@MDBenson: Cat with wet paws jumps on handbasin for a drink, slips and falls off with a crash and a lot of spitting. Friction Fail #physics140

@astroengine: Turns out that putting ur coffee mug ontop of a subwoofer during NTrance “Set You Free” vibrates said mug onto the floor. #physics140

We’ll see how this works out, but it could be fun as well as educational. So, get onto Twitter and include your piece of everyday physics in 140 characters or less!

For easy tag browsing, check out the #physics140 @tagalus listing (thanks @natronics!)

The Anatomy of a Los Angeles Earthquake… on Twitter

The July earthquake in LA caused chaos in the shampoo & conditioner isles...

The July earthquake in LA caused chaos in the shampoo & conditioner aisles...

Sitting at my desk at 7:42pm (Friday), doing some research on the web (read: procrastinating), I felt something odd. It was as if somebody walked behind my chair, shunting me forward slightly. I turned, and of course no one was there. Slightly confused, I heard my wife shout from the living room, “Did you feel that?” Then I knew I wasn’t dreaming, there had been an earthquake.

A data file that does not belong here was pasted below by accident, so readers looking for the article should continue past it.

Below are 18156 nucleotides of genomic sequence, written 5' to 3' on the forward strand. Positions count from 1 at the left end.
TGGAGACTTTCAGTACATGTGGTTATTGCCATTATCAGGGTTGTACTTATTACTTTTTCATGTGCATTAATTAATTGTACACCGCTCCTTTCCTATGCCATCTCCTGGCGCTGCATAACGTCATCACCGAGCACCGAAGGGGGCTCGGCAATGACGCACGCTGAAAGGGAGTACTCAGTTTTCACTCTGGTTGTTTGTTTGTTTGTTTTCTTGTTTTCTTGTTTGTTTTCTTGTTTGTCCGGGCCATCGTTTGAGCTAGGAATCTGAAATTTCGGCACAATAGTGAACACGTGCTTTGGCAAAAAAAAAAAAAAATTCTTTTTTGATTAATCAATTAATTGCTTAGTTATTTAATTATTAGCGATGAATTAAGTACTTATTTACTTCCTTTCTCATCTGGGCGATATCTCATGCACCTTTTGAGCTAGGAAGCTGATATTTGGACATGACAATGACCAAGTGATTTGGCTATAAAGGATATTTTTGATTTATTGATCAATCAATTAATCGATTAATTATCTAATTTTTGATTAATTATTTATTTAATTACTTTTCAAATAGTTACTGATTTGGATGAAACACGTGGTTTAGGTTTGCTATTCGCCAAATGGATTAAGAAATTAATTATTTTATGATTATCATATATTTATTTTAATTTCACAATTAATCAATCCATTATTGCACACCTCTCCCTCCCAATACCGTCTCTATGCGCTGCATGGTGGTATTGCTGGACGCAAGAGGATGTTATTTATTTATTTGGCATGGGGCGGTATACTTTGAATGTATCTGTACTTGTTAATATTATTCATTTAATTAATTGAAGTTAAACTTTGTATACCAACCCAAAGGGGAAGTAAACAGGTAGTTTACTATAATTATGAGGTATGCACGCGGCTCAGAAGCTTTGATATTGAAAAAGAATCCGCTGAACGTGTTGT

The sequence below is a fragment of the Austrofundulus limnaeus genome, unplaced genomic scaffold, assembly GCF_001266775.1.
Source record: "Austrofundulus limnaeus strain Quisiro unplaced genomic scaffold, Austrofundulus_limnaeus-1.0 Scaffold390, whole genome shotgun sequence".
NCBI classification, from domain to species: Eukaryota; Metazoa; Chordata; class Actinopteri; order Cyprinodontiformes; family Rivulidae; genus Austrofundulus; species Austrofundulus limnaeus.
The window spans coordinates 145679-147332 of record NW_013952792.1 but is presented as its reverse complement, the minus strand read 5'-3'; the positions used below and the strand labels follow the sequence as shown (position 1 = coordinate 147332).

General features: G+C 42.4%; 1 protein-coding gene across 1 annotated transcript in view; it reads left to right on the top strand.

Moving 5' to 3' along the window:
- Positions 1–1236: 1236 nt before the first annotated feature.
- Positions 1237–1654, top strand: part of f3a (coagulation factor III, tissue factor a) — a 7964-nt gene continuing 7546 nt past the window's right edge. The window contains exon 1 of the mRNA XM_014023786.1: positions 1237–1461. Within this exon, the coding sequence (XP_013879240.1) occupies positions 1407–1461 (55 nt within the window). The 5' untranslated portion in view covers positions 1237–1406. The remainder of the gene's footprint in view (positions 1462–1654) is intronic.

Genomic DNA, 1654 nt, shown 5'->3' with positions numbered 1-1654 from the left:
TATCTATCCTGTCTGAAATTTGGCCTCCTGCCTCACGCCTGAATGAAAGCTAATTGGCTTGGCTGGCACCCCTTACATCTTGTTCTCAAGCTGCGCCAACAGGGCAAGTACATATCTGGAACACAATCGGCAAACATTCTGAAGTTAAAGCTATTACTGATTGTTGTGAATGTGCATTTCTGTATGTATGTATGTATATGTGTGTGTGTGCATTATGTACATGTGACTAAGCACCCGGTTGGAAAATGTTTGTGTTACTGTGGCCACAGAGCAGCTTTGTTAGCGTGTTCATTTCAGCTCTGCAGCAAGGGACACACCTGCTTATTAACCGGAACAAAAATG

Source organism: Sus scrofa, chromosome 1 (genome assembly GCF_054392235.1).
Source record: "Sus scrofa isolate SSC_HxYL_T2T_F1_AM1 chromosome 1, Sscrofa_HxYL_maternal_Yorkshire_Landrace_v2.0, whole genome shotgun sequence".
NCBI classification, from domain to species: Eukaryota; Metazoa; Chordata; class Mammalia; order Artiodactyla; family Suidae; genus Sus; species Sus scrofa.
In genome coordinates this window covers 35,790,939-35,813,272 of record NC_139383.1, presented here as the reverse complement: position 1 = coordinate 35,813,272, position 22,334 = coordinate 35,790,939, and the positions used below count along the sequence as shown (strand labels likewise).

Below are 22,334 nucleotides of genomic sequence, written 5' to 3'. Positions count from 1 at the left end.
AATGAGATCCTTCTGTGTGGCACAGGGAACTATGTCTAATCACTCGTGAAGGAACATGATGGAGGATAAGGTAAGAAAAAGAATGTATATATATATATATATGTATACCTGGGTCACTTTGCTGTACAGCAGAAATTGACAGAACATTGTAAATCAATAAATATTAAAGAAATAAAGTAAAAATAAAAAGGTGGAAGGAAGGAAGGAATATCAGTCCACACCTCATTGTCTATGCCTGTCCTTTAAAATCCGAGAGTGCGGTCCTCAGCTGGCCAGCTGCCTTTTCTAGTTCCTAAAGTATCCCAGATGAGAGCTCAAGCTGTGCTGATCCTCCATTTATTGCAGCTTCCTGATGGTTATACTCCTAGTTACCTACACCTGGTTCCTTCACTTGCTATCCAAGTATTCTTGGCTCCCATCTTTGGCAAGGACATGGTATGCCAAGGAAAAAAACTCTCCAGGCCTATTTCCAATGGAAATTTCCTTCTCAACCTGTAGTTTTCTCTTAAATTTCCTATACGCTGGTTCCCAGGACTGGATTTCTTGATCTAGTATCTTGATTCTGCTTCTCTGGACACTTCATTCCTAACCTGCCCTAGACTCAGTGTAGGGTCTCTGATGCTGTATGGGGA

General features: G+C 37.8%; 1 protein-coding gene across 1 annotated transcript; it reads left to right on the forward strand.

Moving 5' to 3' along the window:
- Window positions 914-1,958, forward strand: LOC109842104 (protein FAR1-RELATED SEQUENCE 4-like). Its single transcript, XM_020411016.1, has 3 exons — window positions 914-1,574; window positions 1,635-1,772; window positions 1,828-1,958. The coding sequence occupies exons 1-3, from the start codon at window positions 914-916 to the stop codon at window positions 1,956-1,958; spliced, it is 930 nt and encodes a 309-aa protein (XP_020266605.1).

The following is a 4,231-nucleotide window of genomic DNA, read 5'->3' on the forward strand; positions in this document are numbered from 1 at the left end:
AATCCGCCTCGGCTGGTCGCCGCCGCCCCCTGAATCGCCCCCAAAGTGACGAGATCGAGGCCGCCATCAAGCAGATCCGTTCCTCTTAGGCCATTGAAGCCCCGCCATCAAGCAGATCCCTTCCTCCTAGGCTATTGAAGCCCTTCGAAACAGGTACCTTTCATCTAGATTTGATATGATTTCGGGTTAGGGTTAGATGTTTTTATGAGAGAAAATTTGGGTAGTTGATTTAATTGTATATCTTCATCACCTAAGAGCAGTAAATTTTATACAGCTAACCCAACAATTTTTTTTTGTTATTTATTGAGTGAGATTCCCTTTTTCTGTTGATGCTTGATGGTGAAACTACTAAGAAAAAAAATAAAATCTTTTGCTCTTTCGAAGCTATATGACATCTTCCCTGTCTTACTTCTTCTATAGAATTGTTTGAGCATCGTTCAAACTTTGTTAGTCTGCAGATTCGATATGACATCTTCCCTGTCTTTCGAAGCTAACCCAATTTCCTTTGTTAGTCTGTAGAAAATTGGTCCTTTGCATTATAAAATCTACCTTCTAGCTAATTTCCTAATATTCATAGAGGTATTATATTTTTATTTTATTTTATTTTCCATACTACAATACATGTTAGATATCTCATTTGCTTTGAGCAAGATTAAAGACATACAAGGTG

That wasn’t my first experience of a quake, back in July 2008, Woodland Hills felt a seismic wave from the magnitude 5.4 earthquake epicentre near Downtown LA. That’s the only way I can describe it, a rolling wave. We were outside at the time, and I was amazed to see the water in the pool slosh over the sides. Now that was my first quake, and I found it pretty exhilarating (as I ran inside to get my video camera to take an eyewitness account of any other tremors, but there were no more to follow).

Today’s was a short and pretty wimpy magnitude 3.4, just a tiny burst of energy. However, interested to find out more, I turned to one of the best breaking news resources out there, Twitter
Continue reading